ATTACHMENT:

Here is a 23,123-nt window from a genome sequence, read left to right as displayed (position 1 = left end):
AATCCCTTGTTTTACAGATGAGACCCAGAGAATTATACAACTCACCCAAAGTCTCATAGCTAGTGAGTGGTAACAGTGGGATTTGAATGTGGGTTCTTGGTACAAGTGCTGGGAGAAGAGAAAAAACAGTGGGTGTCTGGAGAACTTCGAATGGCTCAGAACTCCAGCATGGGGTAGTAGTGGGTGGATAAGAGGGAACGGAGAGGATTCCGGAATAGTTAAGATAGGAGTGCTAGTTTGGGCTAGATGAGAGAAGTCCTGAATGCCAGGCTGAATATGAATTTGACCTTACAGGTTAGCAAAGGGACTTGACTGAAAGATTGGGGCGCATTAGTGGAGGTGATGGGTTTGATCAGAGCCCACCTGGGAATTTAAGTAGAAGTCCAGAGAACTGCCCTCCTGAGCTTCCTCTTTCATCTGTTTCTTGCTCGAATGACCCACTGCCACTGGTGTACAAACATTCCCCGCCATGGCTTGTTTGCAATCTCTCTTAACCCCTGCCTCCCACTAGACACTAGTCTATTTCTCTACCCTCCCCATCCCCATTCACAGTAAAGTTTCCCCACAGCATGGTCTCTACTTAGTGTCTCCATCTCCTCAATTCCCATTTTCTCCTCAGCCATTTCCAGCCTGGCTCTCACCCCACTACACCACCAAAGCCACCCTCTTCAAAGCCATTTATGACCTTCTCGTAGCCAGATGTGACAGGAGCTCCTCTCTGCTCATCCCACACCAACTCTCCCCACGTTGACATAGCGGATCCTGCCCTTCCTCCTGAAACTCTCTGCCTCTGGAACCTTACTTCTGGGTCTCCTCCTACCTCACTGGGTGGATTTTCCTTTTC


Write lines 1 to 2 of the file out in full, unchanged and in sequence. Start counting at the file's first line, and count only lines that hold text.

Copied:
Here is a 23,123-nt window from a genome sequence, read left to right as displayed (position 1 = left end):
AATCCCTTGTTTTACAGATGAGACCCAGAGAATTATACAACTCACCCAAAGTCTCATAGCTAGTGAGTGGTAACAGTGGGATTTGAATGTGGGTTCTTGGTACAAGTGCTGGGAGAAGAGAAAAAACAGTGGGTGTCTGGAGAACTTCGAATGGCTCAGAACTCCAGCATGGGGTAGTAGTGGGTGGATAAGAGGGAACGGAGAGGATTCCGGAATAGTTAAGATAGGAGTGCTAGTTTGGGCTAGATGAGAGAAGTCCTGAATGCCAGGCTGAATATGAATTTGACCTTACAGGTTAGCAAAGGGACTTGACTGAAAGATTGGGGCGCATTAGTGGAGGTGATGGGTTTGATCAGAGCCCACCTGGGAATTTAAGTAGAAGTCCAGAGAACTGCCCTCCTGAGCTTCCTCTTTCATCTGTTTCTTGCTCGAATGACCCACTGCCACTGGTGTACAAACATTCCCCGCCATGGCTTGTTTGCAATCTCTCTTAACCCCTGCCTCCCACTAGACACTAGTCTATTTCTCTACCCTCCCCATCCCCATTCACAGTAAAGTTTCCCCACAGCATGGTCTCTACTTAGTGTCTCCATCTCCTCAATTCCCATTTTCTCCTCAGCCATTTCCAGCCTGGCTCTCACCCCACTACACCACCAAAGCCACCCTCTTCAAAGCCATTTATGACCTTCTCGTAGCCAGATGTGACAGGAGCTCCTCTCTGCTCATCCCACACCAACTCTCCCCACGTTGACATAGCGGATCCTGCCCTTCCTCCTGAAACTCTCTGCCTCTGGAACCTTACTTCTGGGTCTCCTCCTACCTCACTGGGTGGATTTTCCTTTTC